Amazon is actually exploring this as they (ironically) open brick and mortar stores. They’re called “Amazon Go” stores , and they allow consumers to walk in, pick up items, and walk out, without ever needing to scan the items or pay. I believe Amazon is using cameras and other sensors to achieve this, but I don’t see a good reason why Macy’s couldn’t implement something similar. It would further make Macy’s more efficient by eliminating the need to have personnel checking out customers.
Really enjoyed reading this article.
As Victor mentioned, it’s amazing to see how much regulation can impact this rapidly growing industry. I found it interesting that the stock price of Sunrun is doing so much worse than its peers. Is it more heavily dependent upon solar panel imports than other installation firms? Or is it more exposed to the regulatory risk in a different way? I also wonder if Sunrun is able to exert any lobbying influence upon the government. Even if they cannot convince the Trump administration to resist the import tariff, they could potentially lobby state governments for higher subsidies to make up for the higher import costs. Especially in states like California, where tens of thousands of jobs are at stake, there might be greater incentives at a state level.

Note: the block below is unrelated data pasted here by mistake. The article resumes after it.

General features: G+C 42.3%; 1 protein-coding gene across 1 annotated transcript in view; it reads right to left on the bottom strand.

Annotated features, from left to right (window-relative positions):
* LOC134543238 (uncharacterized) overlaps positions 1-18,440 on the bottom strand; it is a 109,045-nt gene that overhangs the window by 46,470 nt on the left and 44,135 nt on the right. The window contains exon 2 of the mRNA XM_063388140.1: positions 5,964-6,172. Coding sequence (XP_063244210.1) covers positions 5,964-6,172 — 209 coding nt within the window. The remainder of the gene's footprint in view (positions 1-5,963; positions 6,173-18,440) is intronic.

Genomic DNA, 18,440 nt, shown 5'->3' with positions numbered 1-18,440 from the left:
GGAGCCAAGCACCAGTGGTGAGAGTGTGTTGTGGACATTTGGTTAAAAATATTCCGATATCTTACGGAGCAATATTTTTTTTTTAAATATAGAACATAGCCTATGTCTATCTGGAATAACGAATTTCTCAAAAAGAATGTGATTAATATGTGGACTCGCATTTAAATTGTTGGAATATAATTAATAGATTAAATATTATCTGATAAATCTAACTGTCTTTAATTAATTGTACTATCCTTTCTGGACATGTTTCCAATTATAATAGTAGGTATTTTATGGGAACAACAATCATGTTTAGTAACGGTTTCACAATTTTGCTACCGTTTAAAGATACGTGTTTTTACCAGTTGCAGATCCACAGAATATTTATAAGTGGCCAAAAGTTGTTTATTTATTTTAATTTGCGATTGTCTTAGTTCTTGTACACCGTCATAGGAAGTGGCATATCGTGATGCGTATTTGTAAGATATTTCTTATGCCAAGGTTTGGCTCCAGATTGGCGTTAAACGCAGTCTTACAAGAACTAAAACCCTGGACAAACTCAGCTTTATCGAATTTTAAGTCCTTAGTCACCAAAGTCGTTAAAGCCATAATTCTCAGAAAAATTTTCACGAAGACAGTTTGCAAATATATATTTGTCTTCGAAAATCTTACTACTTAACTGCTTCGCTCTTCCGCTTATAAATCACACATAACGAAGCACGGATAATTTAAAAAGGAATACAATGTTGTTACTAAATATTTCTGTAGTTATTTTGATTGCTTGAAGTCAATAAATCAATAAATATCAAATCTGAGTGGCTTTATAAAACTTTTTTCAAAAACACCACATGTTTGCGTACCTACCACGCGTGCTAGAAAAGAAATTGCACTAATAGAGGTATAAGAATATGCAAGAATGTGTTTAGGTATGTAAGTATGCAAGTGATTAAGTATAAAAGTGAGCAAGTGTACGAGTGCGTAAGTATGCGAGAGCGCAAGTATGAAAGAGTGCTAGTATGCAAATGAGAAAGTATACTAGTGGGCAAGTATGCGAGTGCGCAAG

As you mentioned, this could create some intriguing opportunities for First Solar, which may become the most cost effective producer of solar panels available to American installers. I could also see this hurting First Solar, however. Asia-based manufacturers may switch their focus to thin-film panels since they are not subject to the same import restrictions, flooding the market and applying price pressure on First Solar. Perhaps there will be another tariff a few years down the line!